Heterogeneous Frictional Costs Across Industries in Cross-border Mergers and Acquisitions
NBER Working Paper No. 22546
While there has been significant research to explore the determinants (and frictions) of foreign direct investment (FDI), past literature primarily focuses on country-wide FDI patterns with little examination of sectoral heterogeneity in FDI. Anecdotally, there is substantial sectoral heterogeneity in FDI patterns. For example, a substantial share of FDI (around 40-50%) is in the manufacturing sector, yet manufacturing accounts for a relatively small share of production activity in the developed economies responsible for most cross-border M&A. In this paper, we extend the Head and Ries (2008) model of cross-border M&A to account for sectoral heterogeneity and estimate the varying effects of FDI frictions across sectors using cross-border M&A data spanning 1985 through 2013. We find that non-manufacturing sectors generally have greater sensitivity to cross-border M&A frictions than is true for manufacturing, including such frictions as physical distance, cultural distance, and common language. Tradeability is positively associated with greater cross-border M&A, and is an additional friction for the many non-manufacturing sectors because they consist of mainly non-tradeable goods.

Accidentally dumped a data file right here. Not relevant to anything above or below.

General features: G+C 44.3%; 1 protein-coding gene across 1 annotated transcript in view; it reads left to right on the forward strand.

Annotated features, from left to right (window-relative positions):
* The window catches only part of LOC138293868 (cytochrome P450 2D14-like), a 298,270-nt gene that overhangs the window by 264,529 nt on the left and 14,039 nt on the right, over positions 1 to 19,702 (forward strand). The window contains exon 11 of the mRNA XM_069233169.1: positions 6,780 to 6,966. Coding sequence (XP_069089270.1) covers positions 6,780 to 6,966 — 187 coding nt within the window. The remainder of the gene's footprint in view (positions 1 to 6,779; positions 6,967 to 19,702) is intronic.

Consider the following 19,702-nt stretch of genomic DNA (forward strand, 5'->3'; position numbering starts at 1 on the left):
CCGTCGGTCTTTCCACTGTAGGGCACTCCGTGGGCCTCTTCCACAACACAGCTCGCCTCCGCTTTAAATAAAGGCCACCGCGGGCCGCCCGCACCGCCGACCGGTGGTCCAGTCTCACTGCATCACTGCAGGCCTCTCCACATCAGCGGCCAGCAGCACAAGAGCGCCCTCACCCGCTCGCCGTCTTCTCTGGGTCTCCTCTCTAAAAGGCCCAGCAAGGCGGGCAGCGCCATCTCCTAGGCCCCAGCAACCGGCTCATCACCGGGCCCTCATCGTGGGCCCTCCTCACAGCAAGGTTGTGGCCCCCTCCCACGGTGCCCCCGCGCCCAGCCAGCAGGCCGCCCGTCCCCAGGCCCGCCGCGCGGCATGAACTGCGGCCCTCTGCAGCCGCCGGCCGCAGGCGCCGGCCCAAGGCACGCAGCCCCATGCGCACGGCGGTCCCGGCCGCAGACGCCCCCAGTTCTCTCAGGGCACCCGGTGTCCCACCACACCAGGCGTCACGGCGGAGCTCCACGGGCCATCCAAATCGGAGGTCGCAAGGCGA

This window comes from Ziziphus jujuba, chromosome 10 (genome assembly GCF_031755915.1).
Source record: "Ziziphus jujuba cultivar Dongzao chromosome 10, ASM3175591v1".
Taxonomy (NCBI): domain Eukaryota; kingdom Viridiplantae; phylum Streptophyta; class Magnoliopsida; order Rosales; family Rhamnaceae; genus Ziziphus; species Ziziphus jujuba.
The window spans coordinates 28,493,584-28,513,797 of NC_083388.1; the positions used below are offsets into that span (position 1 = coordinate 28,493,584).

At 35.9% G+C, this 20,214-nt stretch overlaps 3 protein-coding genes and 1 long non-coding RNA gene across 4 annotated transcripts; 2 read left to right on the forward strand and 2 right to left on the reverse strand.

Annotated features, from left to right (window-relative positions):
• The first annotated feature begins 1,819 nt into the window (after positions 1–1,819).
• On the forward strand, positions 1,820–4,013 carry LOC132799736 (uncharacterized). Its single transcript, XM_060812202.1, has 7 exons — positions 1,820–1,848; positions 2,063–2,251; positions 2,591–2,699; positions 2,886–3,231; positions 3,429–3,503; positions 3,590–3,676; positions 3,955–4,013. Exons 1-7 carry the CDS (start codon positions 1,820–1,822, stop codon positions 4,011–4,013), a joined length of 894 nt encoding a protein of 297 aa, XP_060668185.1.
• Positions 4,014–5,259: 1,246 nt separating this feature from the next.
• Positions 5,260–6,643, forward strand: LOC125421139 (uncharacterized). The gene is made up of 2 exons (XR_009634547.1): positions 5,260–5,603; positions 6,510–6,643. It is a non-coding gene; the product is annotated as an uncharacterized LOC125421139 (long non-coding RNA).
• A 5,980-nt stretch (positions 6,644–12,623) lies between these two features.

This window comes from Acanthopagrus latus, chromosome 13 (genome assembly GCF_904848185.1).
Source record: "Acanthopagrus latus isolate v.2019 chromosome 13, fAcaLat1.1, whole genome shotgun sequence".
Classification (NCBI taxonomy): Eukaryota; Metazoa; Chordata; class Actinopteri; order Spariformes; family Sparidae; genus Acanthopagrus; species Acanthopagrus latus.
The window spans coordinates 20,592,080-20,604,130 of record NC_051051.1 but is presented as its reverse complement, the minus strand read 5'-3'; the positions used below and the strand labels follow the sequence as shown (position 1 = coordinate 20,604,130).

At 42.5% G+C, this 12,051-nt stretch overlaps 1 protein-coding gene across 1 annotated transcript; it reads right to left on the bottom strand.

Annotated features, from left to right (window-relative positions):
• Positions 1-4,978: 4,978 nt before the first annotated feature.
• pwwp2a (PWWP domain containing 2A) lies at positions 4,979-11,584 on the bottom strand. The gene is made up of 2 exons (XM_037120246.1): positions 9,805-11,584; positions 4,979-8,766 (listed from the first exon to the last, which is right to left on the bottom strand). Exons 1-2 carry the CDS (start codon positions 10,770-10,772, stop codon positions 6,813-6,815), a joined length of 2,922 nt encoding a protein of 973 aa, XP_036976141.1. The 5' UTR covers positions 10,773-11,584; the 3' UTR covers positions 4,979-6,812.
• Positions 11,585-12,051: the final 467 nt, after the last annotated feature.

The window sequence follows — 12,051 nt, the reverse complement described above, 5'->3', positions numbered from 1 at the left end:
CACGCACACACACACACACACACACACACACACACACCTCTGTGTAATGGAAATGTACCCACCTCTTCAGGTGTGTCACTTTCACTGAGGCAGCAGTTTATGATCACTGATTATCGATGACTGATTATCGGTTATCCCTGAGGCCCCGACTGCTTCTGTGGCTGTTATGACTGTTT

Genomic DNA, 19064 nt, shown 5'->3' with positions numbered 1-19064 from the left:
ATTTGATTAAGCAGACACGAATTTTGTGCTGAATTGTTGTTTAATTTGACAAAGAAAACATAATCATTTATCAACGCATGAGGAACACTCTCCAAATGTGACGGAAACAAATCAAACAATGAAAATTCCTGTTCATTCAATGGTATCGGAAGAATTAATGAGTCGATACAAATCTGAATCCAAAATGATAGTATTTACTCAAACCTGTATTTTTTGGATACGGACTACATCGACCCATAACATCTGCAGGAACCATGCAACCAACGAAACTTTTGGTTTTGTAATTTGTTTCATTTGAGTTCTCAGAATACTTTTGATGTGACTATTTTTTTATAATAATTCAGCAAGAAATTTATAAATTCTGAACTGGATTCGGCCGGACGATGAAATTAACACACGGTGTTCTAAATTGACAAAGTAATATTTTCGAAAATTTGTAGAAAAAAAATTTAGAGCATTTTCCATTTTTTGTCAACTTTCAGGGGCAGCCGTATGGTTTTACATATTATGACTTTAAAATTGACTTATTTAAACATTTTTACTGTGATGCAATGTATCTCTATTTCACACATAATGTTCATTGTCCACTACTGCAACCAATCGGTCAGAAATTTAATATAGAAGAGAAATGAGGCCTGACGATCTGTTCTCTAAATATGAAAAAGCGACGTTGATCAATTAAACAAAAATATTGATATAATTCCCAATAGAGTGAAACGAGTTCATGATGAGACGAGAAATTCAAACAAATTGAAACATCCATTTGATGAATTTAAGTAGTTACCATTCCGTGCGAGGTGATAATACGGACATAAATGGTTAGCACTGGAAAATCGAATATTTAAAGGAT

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Document Object Identifier (DOI): 10.3386/w22546
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